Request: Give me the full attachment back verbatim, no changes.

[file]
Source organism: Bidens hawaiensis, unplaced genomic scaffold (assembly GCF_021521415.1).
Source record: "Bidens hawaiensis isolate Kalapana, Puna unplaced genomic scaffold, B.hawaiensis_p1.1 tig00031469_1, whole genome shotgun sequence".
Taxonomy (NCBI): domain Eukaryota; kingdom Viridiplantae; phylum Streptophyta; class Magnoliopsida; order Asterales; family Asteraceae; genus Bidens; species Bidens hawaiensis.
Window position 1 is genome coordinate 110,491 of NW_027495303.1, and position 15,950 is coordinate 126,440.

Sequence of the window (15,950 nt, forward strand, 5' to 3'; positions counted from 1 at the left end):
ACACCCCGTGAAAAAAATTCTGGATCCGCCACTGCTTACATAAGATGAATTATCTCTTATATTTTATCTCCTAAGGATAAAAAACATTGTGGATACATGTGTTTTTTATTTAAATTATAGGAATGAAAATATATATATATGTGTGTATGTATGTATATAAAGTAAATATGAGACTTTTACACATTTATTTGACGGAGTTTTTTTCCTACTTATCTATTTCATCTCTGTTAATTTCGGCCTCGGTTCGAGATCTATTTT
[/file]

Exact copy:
Source organism: Bidens hawaiensis, unplaced genomic scaffold (assembly GCF_021521415.1).
Source record: "Bidens hawaiensis isolate Kalapana, Puna unplaced genomic scaffold, B.hawaiensis_p1.1 tig00031469_1, whole genome shotgun sequence".
Taxonomy (NCBI): domain Eukaryota; kingdom Viridiplantae; phylum Streptophyta; class Magnoliopsida; order Asterales; family Asteraceae; genus Bidens; species Bidens hawaiensis.
Window position 1 is genome coordinate 110,491 of NW_027495303.1, and position 15,950 is coordinate 126,440.

Sequence of the window (15,950 nt, forward strand, 5' to 3'; positions counted from 1 at the left end):
ACACCCCGTGAAAAAAATTCTGGATCCGCCACTGCTTACATAAGATGAATTATCTCTTATATTTTATCTCCTAAGGATAAAAAACATTGTGGATACATGTGTTTTTTATTTAAATTATAGGAATGAAAATATATATATATGTGTGTATGTATGTATATAAAGTAAATATGAGACTTTTACACATTTATTTGACGGAGTTTTTTTCCTACTTATCTATTTCATCTCTGTTAATTTCGGCCTCGGTTCGAGATCTATTTT